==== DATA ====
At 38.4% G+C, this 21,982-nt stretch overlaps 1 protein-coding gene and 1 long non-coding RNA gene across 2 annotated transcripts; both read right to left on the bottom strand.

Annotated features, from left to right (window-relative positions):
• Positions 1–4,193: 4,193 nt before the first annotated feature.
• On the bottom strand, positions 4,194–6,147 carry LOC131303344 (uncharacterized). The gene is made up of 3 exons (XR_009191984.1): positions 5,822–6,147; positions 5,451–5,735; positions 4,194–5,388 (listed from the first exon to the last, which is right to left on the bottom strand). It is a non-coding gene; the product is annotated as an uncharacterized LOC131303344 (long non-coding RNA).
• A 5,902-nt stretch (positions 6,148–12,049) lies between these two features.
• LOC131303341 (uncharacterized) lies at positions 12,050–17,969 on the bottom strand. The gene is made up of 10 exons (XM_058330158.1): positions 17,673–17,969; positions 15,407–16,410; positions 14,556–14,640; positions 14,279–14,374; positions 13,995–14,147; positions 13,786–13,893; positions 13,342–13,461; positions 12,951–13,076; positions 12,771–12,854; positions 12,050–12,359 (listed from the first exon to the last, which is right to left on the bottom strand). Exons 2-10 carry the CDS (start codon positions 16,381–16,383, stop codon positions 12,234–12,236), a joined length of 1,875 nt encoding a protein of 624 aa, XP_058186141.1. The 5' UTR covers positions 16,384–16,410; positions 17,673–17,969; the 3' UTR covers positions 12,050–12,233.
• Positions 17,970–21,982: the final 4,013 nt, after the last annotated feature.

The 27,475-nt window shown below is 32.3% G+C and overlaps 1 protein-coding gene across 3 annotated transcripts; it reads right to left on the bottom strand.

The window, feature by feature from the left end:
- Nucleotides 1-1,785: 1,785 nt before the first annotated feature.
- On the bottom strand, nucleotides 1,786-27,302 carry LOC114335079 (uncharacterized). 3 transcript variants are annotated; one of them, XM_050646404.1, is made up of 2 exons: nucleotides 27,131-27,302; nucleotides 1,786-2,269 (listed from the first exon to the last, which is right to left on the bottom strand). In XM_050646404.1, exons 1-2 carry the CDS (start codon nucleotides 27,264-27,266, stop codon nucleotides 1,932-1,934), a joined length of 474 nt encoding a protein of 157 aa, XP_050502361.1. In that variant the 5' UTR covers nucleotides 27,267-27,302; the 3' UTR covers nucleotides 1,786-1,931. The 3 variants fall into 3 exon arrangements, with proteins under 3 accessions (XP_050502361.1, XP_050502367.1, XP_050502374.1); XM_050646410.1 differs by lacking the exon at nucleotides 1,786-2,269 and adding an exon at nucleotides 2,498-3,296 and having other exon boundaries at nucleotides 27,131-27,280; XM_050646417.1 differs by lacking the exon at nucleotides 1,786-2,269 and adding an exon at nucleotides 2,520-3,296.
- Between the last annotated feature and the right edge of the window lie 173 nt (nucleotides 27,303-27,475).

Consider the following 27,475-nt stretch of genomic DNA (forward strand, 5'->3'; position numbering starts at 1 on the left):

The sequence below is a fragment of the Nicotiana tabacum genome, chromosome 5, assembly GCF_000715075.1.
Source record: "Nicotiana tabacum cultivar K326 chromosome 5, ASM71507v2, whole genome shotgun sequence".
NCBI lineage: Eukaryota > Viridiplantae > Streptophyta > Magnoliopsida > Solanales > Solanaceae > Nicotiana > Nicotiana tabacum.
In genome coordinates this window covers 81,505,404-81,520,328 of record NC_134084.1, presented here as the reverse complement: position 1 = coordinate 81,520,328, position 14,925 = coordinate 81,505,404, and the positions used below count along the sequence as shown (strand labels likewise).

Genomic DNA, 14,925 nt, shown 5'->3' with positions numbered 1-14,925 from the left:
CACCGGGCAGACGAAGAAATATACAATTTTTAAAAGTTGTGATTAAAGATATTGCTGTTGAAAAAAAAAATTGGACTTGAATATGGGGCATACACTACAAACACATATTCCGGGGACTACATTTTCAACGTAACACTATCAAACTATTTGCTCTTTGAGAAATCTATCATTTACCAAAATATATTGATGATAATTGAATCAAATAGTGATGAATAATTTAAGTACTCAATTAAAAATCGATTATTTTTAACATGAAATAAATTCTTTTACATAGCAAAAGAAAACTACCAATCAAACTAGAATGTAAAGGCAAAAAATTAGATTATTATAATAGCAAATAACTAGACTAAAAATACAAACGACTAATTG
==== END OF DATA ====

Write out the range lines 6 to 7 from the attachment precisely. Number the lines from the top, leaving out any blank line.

• LOC131303341 (uncharacterized) lies at positions 12,050–17,969 on the bottom strand. The gene is made up of 10 exons (XM_058330158.1): positions 17,673–17,969; positions 15,407–16,410; positions 14,556–14,640; positions 14,279–14,374; positions 13,995–14,147; positions 13,786–13,893; positions 13,342–13,461; positions 12,951–13,076; positions 12,771–12,854; positions 12,050–12,359 (listed from the first exon to the last, which is right to left on the bottom strand). Exons 2-10 carry the CDS (start codon positions 16,381–16,383, stop codon positions 12,234–12,236), a joined length of 1,875 nt encoding a protein of 624 aa, XP_058186141.1. The 5' UTR covers positions 16,384–16,410; positions 17,673–17,969; the 3' UTR covers positions 12,050–12,233.
• Positions 17,970–21,982: the final 4,013 nt, after the last annotated feature.